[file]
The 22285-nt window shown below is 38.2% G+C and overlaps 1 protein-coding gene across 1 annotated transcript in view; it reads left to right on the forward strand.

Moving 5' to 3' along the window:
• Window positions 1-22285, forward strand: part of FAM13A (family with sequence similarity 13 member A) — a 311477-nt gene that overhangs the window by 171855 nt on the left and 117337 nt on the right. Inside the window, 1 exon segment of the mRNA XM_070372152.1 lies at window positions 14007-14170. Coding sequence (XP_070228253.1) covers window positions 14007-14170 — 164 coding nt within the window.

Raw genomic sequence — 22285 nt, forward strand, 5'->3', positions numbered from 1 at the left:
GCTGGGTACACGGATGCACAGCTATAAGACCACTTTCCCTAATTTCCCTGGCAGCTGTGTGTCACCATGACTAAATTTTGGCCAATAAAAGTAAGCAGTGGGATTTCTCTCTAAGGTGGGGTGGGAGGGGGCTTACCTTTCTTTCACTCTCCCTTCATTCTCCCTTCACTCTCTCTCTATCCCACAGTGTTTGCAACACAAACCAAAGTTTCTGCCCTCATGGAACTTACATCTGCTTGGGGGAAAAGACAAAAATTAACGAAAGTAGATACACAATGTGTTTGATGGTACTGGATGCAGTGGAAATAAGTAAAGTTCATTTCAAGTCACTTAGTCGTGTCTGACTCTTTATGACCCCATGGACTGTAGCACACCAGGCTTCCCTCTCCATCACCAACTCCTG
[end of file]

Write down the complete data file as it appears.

The 22285-nt window shown below is 38.2% G+C and overlaps 1 protein-coding gene across 1 annotated transcript in view; it reads left to right on the forward strand.

Moving 5' to 3' along the window:
• Window positions 1-22285, forward strand: part of FAM13A (family with sequence similarity 13 member A) — a 311477-nt gene that overhangs the window by 171855 nt on the left and 117337 nt on the right. Inside the window, 1 exon segment of the mRNA XM_070372152.1 lies at window positions 14007-14170. Coding sequence (XP_070228253.1) covers window positions 14007-14170 — 164 coding nt within the window.

Raw genomic sequence — 22285 nt, forward strand, 5'->3', positions numbered from 1 at the left:
GCTGGGTACACGGATGCACAGCTATAAGACCACTTTCCCTAATTTCCCTGGCAGCTGTGTGTCACCATGACTAAATTTTGGCCAATAAAAGTAAGCAGTGGGATTTCTCTCTAAGGTGGGGTGGGAGGGGGCTTACCTTTCTTTCACTCTCCCTTCATTCTCCCTTCACTCTCTCTCTATCCCACAGTGTTTGCAACACAAACCAAAGTTTCTGCCCTCATGGAACTTACATCTGCTTGGGGGAAAAGACAAAAATTAACGAAAGTAGATACACAATGTGTTTGATGGTACTGGATGCAGTGGAAATAAGTAAAGTTCATTTCAAGTCACTTAGTCGTGTCTGACTCTTTATGACCCCATGGACTGTAGCACACCAGGCTTCCCTCTCCATCACCAACTCCTG